"When you get a little older, you'll see how easy it is to become lured by the female of the species." - 1960's Batman TV show
Question #25767 posted on 06/14/2006 3:01 a.m.
Q:

Dear 100 Hour Board,

During the major thunderstorm I was thinking. If I was doing work on the computer from my USB key and the power went out or there was a major power surge or something, could that surge ruin everything that I had saved on the USB key, or would it all just be fine?

thecolorblack

A: Dear thecolorblack,

According to http://www.compukiss.com/populartopics/sportsoutdoorshtm/article597.htm, a computer's motherboard or modem are the first to go if there was a power surge. This is because both are connected to some sort of wire connection that the surge will travel across - a phone line for the modem or a wall outlet for the motherboard. Although if the surge is strong enough it could fry additional components such as your beloved USB drive.

Therefore if you are working on a laptop not plugged in, you and your USB key should be just fine. If this is not the case the best way to defend your USB drive is to have your computer plugged into a good surge protector. These can range from a $10-20 dollars all the way up into the hundreds. Most of them have a rating concerning the surge they can handle. Check out http://www.howstuffworks.com/surge-protector.htm for more information.

Now if you lost power while working on a document, hopefully you save often enough that you wouldn't lose much. But in the event that you forget to, Word and other applications typically have an auto save feature that allows you to recover your work in the event of a power failure.

Remember that USB drives do not require power in order to keep information. So if you save something and then lose power, it's still there.

Hope you enjoyed the storms...I know I did.

-branflakes
Question #25765 posted on 06/14/2006 3:01 a.m.
Q:

Dear 100 Hour Board,

Whenever I take my earrings out, my holes itch like mad! I've tried putting rubbing alcohol and hydrogen peroxide on my earrings before putting them it, but it doesn't seem to help. I've also tried nickel free, sensitive, and sterling silver earrings and those don't seem to work either. And pure gold or silver earrings are out of my budget. Any suggestions and why does this happen??

- Painful -

A: Dear Painful,

It seems you have a slight allergy to some types of metal, a common affliction usually called "contact dermatitis." Allergic reactions are common in response to nickel and other metals used in earrings. Unfortunately, if your skin really does have this allergy, simply cleaning it isn't going to help; the minute you put earrings back on, the irritant will begin its work again.

My suggestions, then, are these:

1. You said that your holes itch when you take your earrings out. Don't take them out. (I'm reminded of an old joke here...)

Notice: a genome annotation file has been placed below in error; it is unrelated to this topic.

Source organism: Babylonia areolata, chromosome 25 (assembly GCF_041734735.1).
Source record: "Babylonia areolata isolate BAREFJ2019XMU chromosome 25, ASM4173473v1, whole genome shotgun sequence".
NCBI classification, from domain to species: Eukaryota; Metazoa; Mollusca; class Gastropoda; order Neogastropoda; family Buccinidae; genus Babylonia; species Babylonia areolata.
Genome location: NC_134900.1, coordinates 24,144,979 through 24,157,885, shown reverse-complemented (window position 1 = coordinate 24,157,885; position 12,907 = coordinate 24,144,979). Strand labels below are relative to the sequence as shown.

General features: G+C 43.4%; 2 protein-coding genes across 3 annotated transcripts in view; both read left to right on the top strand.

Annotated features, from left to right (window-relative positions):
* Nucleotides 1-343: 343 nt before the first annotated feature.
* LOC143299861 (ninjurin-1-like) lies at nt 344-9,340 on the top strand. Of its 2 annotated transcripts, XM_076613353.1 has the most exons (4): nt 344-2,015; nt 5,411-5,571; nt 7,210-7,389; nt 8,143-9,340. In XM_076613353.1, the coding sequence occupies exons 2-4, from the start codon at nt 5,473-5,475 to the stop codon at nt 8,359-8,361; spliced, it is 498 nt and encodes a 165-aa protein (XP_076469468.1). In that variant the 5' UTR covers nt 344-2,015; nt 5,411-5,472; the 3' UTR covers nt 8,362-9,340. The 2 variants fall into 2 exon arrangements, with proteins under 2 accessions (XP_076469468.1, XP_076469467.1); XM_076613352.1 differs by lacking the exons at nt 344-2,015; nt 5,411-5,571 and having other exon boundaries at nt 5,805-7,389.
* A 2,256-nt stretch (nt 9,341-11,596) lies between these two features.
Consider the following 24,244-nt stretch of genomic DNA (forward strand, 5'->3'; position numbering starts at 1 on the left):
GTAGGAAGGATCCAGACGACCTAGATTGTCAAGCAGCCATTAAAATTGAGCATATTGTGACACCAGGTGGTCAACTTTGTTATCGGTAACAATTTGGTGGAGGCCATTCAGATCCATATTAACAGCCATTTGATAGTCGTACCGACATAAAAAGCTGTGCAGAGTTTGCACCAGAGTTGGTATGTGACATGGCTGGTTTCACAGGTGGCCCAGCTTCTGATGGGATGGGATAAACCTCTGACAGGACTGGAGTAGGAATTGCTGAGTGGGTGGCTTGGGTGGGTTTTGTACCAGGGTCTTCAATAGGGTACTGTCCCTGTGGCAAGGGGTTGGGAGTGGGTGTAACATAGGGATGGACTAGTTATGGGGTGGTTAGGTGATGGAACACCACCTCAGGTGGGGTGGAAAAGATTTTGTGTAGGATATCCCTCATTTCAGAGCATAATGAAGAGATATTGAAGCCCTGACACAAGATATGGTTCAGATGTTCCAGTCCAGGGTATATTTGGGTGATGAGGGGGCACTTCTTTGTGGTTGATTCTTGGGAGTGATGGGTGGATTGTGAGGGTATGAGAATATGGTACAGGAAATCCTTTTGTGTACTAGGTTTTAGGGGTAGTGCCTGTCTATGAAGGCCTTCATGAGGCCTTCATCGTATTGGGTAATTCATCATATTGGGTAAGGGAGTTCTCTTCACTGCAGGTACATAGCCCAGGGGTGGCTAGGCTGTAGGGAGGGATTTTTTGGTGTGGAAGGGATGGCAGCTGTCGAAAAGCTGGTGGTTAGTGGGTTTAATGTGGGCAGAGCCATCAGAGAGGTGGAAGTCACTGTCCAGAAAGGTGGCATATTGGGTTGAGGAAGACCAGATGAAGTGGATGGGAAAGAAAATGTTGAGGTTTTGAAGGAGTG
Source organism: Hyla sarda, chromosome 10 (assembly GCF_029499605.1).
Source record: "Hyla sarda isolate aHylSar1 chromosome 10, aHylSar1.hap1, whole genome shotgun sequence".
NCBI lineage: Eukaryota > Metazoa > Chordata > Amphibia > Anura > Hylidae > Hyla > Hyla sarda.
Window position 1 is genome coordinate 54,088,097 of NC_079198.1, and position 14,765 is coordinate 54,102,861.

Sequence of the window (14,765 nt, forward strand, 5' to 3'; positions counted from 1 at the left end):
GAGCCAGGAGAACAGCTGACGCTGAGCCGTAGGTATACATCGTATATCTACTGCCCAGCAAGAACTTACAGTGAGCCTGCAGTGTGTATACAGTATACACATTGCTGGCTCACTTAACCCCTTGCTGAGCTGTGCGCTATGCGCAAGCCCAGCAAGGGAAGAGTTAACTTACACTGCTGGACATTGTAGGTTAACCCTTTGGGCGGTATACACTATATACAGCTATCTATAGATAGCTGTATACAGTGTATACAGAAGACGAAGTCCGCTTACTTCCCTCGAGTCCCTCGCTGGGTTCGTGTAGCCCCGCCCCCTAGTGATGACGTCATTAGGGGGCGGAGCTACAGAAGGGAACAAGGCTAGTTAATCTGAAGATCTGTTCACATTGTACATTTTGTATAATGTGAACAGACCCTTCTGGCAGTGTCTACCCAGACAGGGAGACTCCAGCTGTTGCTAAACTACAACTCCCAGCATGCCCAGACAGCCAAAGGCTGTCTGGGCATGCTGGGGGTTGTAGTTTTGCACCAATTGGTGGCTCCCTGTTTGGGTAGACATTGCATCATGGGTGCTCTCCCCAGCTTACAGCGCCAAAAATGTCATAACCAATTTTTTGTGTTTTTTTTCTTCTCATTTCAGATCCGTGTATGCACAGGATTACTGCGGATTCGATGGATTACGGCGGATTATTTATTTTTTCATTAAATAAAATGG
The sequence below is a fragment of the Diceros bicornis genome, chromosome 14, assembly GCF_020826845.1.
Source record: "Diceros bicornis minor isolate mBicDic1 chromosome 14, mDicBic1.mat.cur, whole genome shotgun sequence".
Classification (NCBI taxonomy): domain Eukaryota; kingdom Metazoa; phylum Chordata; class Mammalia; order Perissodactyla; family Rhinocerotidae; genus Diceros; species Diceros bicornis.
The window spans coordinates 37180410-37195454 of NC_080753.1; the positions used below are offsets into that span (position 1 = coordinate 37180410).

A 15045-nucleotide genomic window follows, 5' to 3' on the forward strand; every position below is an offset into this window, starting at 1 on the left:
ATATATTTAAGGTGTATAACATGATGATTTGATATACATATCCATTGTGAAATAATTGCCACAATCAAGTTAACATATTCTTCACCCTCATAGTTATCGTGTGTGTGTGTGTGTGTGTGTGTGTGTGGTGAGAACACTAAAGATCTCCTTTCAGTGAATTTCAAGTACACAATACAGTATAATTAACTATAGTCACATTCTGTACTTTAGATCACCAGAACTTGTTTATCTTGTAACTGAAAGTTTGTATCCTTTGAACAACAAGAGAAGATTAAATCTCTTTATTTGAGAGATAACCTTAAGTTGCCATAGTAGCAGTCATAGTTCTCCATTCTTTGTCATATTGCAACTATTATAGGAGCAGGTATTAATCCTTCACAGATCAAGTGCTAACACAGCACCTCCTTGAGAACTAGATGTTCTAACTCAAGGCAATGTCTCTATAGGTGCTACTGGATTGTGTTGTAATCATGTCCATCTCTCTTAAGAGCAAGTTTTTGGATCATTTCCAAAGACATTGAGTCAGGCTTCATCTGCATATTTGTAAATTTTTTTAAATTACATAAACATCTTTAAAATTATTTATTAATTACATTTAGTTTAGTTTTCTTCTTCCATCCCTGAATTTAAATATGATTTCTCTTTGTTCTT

2. Find a pair of earrings that won't cause the allergic reaction. You've clearly already tried this route, with less success. However, it could be that you haven't yet isolated the substance causing the reaction. Websites exist that sell earrings specially designed for those with allergic reactions; you can find one of them here. This particular company offers a 60-day money-back guarantee if their earrings irritate your ears. Plus, they're not too expensive. It's worth a shot, I'd say.

3. There are other products aimed at people like you, such as Reaction Block, which claims to provide a "hypoallergenic shield insulating your skin" to prevent an allergic reaction. Go for it, if you're feeling brave.

4. Don't wear earrings anymore. This is up to you to decide if it's worth the trouble. The first time she got her ears pierced, my mom had an allergic reaction--in her case, a rash--that spread all the way to her neck and chest. She simply took the earrings out. It might be Painful (ha! get it?), but it solved the problem.

I've always considered myself lucky that not a single one of my four ear piercings have caused me any problems--other than at the Testing Center, that is.

-Petra
Q:

Dear 100 Hour Board,

My recently baptized visiting teacher just went inactive, partly due to The DaVinci Code and a bunch of hooey she's read on the Internet (plus having her Mother state she would cut her out of her will probably aided and abetted the decision).
I was just looking for some of the stuff she had told me that she is accepting at face value as fact. Can you tell me anything that I could share with her to refute her so called facts? I've cut and pasted the quotes below from one of the sites that seems to state the questions she raised:
"The founders of both "faiths", the Mormons and JWs, were of the Illuminati bloodline. Joseph Smith, along with Hiram Smith and Brigham Young, were the key figures behind the creation of the Mormon religion. They were of the elite of the elite Illuminati bloodline, the Merovingian or "Holy Grail" line, and were all high degree Freemasons.The Mormon empire was funded into existence by the Rothschilds through their Kuhn, Loeb, bank which also funded the Russian Revolution and Adolf Hitler, and yet again B'nai Brith, the Rothschild intelligence arm and defamer of genuine researchers, was involved.The Mormons also use the bee symbol, a classic symbol of the Merovingian bloodline."

Madea



A: Dear Madea,

I found that article that you quoted in your question. I also continued to do some searching regarding the authenticity of its story. Before I start talking about any of that, I want to introduce another topic first.